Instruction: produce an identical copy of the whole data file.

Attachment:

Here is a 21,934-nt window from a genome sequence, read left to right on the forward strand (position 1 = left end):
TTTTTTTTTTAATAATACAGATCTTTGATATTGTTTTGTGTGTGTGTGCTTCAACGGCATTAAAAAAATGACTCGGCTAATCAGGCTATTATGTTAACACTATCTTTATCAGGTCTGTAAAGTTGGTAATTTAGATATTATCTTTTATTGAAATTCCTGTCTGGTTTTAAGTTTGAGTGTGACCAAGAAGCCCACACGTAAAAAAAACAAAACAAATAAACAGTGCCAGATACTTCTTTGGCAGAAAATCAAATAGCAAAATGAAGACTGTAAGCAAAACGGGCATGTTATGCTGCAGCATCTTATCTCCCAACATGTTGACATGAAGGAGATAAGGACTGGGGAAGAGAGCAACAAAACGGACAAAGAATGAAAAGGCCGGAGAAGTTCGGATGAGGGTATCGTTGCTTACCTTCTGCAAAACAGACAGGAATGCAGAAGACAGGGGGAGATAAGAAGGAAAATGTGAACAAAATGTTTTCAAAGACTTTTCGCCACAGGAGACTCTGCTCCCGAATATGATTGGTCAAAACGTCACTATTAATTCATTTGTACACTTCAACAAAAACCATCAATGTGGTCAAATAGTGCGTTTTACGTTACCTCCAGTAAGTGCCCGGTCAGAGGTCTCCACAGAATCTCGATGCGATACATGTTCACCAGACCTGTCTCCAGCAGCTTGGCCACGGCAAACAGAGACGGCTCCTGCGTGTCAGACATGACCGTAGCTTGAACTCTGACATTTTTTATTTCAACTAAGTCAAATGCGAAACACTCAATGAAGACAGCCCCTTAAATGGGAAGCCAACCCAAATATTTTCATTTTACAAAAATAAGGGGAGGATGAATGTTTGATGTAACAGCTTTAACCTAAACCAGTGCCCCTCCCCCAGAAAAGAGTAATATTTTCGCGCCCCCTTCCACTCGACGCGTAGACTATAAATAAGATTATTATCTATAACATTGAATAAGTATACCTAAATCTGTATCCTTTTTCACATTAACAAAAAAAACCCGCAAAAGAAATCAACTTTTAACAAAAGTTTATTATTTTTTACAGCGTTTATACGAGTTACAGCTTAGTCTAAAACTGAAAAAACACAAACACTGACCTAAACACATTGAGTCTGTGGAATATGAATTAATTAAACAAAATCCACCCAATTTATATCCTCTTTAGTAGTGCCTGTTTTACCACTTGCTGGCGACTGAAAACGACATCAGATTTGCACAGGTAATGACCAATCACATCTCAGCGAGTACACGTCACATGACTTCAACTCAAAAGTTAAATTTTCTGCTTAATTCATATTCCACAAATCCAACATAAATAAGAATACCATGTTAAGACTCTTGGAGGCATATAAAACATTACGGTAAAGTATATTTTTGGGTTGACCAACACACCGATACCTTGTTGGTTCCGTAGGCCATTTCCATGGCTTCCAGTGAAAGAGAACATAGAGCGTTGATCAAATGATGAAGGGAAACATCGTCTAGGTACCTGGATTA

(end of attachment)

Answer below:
Here is a 21,934-nt window from a genome sequence, read left to right on the forward strand (position 1 = left end):
TTTTTTTTTTAATAATACAGATCTTTGATATTGTTTTGTGTGTGTGTGCTTCAACGGCATTAAAAAAATGACTCGGCTAATCAGGCTATTATGTTAACACTATCTTTATCAGGTCTGTAAAGTTGGTAATTTAGATATTATCTTTTATTGAAATTCCTGTCTGGTTTTAAGTTTGAGTGTGACCAAGAAGCCCACACGTAAAAAAAACAAAACAAATAAACAGTGCCAGATACTTCTTTGGCAGAAAATCAAATAGCAAAATGAAGACTGTAAGCAAAACGGGCATGTTATGCTGCAGCATCTTATCTCCCAACATGTTGACATGAAGGAGATAAGGACTGGGGAAGAGAGCAACAAAACGGACAAAGAATGAAAAGGCCGGAGAAGTTCGGATGAGGGTATCGTTGCTTACCTTCTGCAAAACAGACAGGAATGCAGAAGACAGGGGGAGATAAGAAGGAAAATGTGAACAAAATGTTTTCAAAGACTTTTCGCCACAGGAGACTCTGCTCCCGAATATGATTGGTCAAAACGTCACTATTAATTCATTTGTACACTTCAACAAAAACCATCAATGTGGTCAAATAGTGCGTTTTACGTTACCTCCAGTAAGTGCCCGGTCAGAGGTCTCCACAGAATCTCGATGCGATACATGTTCACCAGACCTGTCTCCAGCAGCTTGGCCACGGCAAACAGAGACGGCTCCTGCGTGTCAGACATGACCGTAGCTTGAACTCTGACATTTTTTATTTCAACTAAGTCAAATGCGAAACACTCAATGAAGACAGCCCCTTAAATGGGAAGCCAACCCAAATATTTTCATTTTACAAAAATAAGGGGAGGATGAATGTTTGATGTAACAGCTTTAACCTAAACCAGTGCCCCTCCCCCAGAAAAGAGTAATATTTTCGCGCCCCCTTCCACTCGACGCGTAGACTATAAATAAGATTATTATCTATAACATTGAATAAGTATACCTAAATCTGTATCCTTTTTCACATTAACAAAAAAAACCCGCAAAAGAAATCAACTTTTAACAAAAGTTTATTATTTTTTACAGCGTTTATACGAGTTACAGCTTAGTCTAAAACTGAAAAAACACAAACACTGACCTAAACACATTGAGTCTGTGGAATATGAATTAATTAAACAAAATCCACCCAATTTATATCCTCTTTAGTAGTGCCTGTTTTACCACTTGCTGGCGACTGAAAACGACATCAGATTTGCACAGGTAATGACCAATCACATCTCAGCGAGTACACGTCACATGACTTCAACTCAAAAGTTAAATTTTCTGCTTAATTCATATTCCACAAATCCAACATAAATAAGAATACCATGTTAAGACTCTTGGAGGCATATAAAACATTACGGTAAAGTATATTTTTGGGTTGACCAACACACCGATACCTTGTTGGTTCCGTAGGCCATTTCCATGGCTTCCAGTGAAAGAGAACATAGAGCGTTGATCAAATGATGAAGGGAAACATCGTCTAGGTACCTGGATTA